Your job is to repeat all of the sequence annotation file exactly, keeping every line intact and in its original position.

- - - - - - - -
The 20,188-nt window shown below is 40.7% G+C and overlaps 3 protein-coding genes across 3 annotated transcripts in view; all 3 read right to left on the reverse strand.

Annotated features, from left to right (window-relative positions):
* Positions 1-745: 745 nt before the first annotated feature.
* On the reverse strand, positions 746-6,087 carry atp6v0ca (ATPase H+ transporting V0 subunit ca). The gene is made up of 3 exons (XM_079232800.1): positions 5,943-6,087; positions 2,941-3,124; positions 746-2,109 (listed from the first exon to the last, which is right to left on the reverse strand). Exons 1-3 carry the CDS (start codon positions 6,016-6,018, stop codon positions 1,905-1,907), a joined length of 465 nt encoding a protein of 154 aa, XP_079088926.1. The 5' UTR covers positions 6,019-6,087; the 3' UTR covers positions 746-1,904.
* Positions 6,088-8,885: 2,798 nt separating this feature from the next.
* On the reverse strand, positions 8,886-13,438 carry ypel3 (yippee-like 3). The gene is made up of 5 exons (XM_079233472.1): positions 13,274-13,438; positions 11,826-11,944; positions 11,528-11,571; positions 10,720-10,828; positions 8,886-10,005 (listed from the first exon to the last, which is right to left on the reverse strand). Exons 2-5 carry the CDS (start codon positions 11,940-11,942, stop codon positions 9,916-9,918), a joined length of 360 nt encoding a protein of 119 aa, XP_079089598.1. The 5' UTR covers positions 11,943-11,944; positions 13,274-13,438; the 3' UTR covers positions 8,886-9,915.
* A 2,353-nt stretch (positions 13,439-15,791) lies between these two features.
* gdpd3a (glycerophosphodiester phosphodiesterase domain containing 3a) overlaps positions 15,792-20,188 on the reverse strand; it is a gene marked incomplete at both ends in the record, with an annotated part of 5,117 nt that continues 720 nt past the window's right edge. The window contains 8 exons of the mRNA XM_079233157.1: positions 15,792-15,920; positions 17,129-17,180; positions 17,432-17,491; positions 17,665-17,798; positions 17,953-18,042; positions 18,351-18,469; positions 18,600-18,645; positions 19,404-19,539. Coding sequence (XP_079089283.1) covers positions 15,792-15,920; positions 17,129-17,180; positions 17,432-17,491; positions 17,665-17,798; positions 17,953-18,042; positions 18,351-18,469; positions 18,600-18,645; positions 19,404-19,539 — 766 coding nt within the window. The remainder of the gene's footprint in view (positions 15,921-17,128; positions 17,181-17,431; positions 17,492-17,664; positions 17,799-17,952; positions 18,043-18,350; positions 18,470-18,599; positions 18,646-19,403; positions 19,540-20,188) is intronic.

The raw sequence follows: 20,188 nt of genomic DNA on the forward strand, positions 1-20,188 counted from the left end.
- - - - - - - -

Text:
The 20,188-nt window shown below is 40.7% G+C and overlaps 3 protein-coding genes across 3 annotated transcripts in view; all 3 read right to left on the reverse strand.

Annotated features, from left to right (window-relative positions):
* Positions 1-745: 745 nt before the first annotated feature.
* On the reverse strand, positions 746-6,087 carry atp6v0ca (ATPase H+ transporting V0 subunit ca). The gene is made up of 3 exons (XM_079232800.1): positions 5,943-6,087; positions 2,941-3,124; positions 746-2,109 (listed from the first exon to the last, which is right to left on the reverse strand). Exons 1-3 carry the CDS (start codon positions 6,016-6,018, stop codon positions 1,905-1,907), a joined length of 465 nt encoding a protein of 154 aa, XP_079088926.1. The 5' UTR covers positions 6,019-6,087; the 3' UTR covers positions 746-1,904.
* Positions 6,088-8,885: 2,798 nt separating this feature from the next.
* On the reverse strand, positions 8,886-13,438 carry ypel3 (yippee-like 3). The gene is made up of 5 exons (XM_079233472.1): positions 13,274-13,438; positions 11,826-11,944; positions 11,528-11,571; positions 10,720-10,828; positions 8,886-10,005 (listed from the first exon to the last, which is right to left on the reverse strand). Exons 2-5 carry the CDS (start codon positions 11,940-11,942, stop codon positions 9,916-9,918), a joined length of 360 nt encoding a protein of 119 aa, XP_079089598.1. The 5' UTR covers positions 11,943-11,944; positions 13,274-13,438; the 3' UTR covers positions 8,886-9,915.
* A 2,353-nt stretch (positions 13,439-15,791) lies between these two features.
* gdpd3a (glycerophosphodiester phosphodiesterase domain containing 3a) overlaps positions 15,792-20,188 on the reverse strand; it is a gene marked incomplete at both ends in the record, with an annotated part of 5,117 nt that continues 720 nt past the window's right edge. The window contains 8 exons of the mRNA XM_079233157.1: positions 15,792-15,920; positions 17,129-17,180; positions 17,432-17,491; positions 17,665-17,798; positions 17,953-18,042; positions 18,351-18,469; positions 18,600-18,645; positions 19,404-19,539. Coding sequence (XP_079089283.1) covers positions 15,792-15,920; positions 17,129-17,180; positions 17,432-17,491; positions 17,665-17,798; positions 17,953-18,042; positions 18,351-18,469; positions 18,600-18,645; positions 19,404-19,539 — 766 coding nt within the window. The remainder of the gene's footprint in view (positions 15,921-17,128; positions 17,181-17,431; positions 17,492-17,664; positions 17,799-17,952; positions 18,043-18,350; positions 18,470-18,599; positions 18,646-19,403; positions 19,540-20,188) is intronic.

The raw sequence follows: 20,188 nt of genomic DNA on the forward strand, positions 1-20,188 counted from the left end.